Yoav Tchelet
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Hybrid Working: Are We Remote Yet?

Hybrid Working: Are We Remote Yet?

Many companies have trialled or switched to a hybrid working setup for their employees. The idea behind hybrid working is about recognising that the world has changed over the last two years, and flexibility is needed to remain competitive against remote-first companies to retain their employees.

Is Hybrid working remote working? Not exactly. It’s important to realise that if you think you are remote by adopting a hybrid working setup, then you’re always going to be “rooted” in your physical office space.

Remote First vs Hybrid Working

Remote first companies are remote working by design. They have remote teams, remote “offices”, and remote cultures. For remote-first companies, remote working is all they do. Many remote-first employers are not just remote workers but remote thinkers that don’t believe that work has to happen in a physical office space.

Here are some companies that are remote-first by design and thinking:

  • InVision is a remote-first company and works hard to continuously improve its communication, collaboration, and remote working processes.
  • Zapier is remote-first and remote by design. Zapier has remote teams and a remote-first culture. For remote-first companies, remote working is all they do. 
  • Hotjar is another remote-first company that enables remote working by design. Hotjar clearly articulates its remote-first culture, company perks and benefits and real-world anecdotes from their CEO on remote working.
  • Gitlab is another remote-first company with over 1,400 employees distributed globally across multiple time zones.
  • Gitlab’s remote-first culture stems from several different beliefs:
  • – Providing a global remote-first experience means the innovation will come from everywhere on the planet – not just Silicon Valley
  • – Employees can work anywhere as long as they have access to a computer and internet connection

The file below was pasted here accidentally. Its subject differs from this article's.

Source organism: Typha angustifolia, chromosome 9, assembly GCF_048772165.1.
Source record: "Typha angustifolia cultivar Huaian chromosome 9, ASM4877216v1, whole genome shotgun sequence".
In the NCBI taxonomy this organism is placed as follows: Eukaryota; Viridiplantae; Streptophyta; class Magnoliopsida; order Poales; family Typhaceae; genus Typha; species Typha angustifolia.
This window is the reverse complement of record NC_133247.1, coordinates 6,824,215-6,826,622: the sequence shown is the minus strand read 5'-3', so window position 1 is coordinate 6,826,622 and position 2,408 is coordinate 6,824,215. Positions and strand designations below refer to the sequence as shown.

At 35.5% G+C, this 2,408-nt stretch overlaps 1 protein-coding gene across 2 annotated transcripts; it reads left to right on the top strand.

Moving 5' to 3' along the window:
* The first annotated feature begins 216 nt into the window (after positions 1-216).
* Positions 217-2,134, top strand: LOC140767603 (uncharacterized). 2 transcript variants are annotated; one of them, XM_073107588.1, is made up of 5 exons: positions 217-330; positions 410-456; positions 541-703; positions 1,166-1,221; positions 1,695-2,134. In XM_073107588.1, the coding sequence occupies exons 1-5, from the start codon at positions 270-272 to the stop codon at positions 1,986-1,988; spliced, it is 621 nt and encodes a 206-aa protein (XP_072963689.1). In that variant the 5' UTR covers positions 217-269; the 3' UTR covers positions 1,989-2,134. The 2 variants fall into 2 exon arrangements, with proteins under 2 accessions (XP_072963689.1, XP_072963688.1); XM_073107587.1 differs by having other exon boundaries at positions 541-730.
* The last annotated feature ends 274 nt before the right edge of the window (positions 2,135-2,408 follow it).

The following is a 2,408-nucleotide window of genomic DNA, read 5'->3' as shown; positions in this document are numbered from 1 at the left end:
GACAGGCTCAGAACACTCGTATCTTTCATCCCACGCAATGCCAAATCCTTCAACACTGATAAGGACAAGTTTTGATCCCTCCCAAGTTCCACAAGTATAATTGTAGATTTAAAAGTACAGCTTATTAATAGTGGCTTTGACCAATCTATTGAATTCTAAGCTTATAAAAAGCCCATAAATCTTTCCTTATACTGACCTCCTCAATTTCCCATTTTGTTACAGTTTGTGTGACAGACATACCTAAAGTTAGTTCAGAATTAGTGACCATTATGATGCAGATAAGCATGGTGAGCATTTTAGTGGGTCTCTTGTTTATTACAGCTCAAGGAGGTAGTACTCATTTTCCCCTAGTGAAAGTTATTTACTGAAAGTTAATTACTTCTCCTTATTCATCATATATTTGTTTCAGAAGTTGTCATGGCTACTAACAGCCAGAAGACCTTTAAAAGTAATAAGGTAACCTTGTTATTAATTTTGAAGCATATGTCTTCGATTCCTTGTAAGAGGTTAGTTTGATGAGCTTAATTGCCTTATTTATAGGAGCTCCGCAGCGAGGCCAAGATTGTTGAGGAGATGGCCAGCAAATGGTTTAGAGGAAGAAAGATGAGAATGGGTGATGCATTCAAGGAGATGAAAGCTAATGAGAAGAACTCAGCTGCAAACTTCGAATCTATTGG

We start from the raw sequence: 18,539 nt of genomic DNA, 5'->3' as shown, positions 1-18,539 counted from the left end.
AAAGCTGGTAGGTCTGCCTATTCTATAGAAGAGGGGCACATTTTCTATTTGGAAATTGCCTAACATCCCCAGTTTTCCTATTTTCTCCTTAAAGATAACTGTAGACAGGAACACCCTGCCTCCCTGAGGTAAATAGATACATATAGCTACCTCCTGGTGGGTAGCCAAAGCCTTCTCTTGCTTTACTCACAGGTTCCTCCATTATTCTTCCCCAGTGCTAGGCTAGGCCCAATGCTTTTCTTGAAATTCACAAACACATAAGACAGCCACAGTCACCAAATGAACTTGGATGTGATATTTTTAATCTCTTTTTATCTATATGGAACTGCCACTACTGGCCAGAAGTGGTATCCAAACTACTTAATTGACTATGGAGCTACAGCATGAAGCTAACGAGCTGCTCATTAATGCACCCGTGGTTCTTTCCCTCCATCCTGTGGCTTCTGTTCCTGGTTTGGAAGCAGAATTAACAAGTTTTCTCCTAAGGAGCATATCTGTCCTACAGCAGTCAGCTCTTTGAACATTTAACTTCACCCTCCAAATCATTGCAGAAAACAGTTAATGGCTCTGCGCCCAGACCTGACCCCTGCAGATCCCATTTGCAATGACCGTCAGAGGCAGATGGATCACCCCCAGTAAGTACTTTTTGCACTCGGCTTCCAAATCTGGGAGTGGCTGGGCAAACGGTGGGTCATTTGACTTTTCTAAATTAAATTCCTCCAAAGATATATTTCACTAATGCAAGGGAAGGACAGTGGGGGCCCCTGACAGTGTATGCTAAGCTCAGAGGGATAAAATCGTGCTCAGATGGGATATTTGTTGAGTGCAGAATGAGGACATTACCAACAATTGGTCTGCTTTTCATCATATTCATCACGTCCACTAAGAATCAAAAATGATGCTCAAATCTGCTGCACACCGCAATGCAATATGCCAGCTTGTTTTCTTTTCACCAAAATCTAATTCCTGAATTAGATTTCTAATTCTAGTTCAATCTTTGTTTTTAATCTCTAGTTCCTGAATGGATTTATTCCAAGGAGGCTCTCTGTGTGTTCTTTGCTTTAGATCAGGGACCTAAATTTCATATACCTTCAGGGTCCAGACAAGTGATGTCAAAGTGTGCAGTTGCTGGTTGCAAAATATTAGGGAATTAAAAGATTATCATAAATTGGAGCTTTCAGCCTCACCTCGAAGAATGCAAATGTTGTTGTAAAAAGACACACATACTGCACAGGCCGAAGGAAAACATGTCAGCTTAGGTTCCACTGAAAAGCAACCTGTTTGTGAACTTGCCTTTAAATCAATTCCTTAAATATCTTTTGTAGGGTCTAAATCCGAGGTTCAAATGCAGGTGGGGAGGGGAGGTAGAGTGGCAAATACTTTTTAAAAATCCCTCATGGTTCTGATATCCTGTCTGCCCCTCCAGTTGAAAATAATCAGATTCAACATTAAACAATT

• – A remote work policy reduces the time employees spend commuting which also relieves pressure on public transport systems
  • – People are more productive

There is a fundamental difference for remote-first companies in their outlook on collaboration, culture, work time and productivity.

Remote first companies benefit from not having legacy office infrastructure and processes to adapt to a new way of working. Remote-first organisations are remote working by design which means remote workers are remote thinkers. Organisations using remote work policies are remote workers who are remote thinkers, remote cultures, remote offices and remote teams.

Zapier clearly articulates their culture and way of working in 5 points, and I like to quote this example as its easily understood and is a straightforward and articulate way of summarising how they work:

  1. Freedom & Flexibility
  2. Diversity, inclusion, and belonging
  3. Camaraderie from afar
  4. Learning on- and offline
  5. Interesting problems to solve

Change in Approach Needed

Traditional companies that have moved to Hybrid ways of working like PWC will struggle to get the same level of flexibility, cost savings and productivity output from companies that are remote-first by design like Zapier.

One of the major global accounting and consulting firms, PWC, has recently decided to allow its workers to work from anywhere in the US.

This is excellent news for thousands of employees working remotely for some time, but this was always on the hub and spoke approach.

The hub and spoke approach of hybrid working is that you have your home base or head offices, possibly with regional offices, and that you give your employees the ability to work at home permanently or a few times a week.

This is great, but it is not remote working in its purest form. The challenge is taking full advantage of remote working for both the company and its employees.

Think about it. You have been working for a company for five years at their offices. Suddenly the world, and your world, is thrown into turmoil, and you have to work from home.

You are forced to adapt to remote collaboration tools and platforms, working strange hours and trying to juggle home life and work life in the same space.

The company you work for is trying its best to ensure the tools it uses help its employees stay productive, happy and sane. But ultimately, the innate culture in the organisation is based on many years of traditional ways of working.

You cannot just send people to work at home and call yourself a remote company.

Organisations that have realised the benefit and need to introduce flexibility will need to spend much time reinventing their culture and ways of working.

For now, the remote-first companies have a clear edge over the hybrid approach.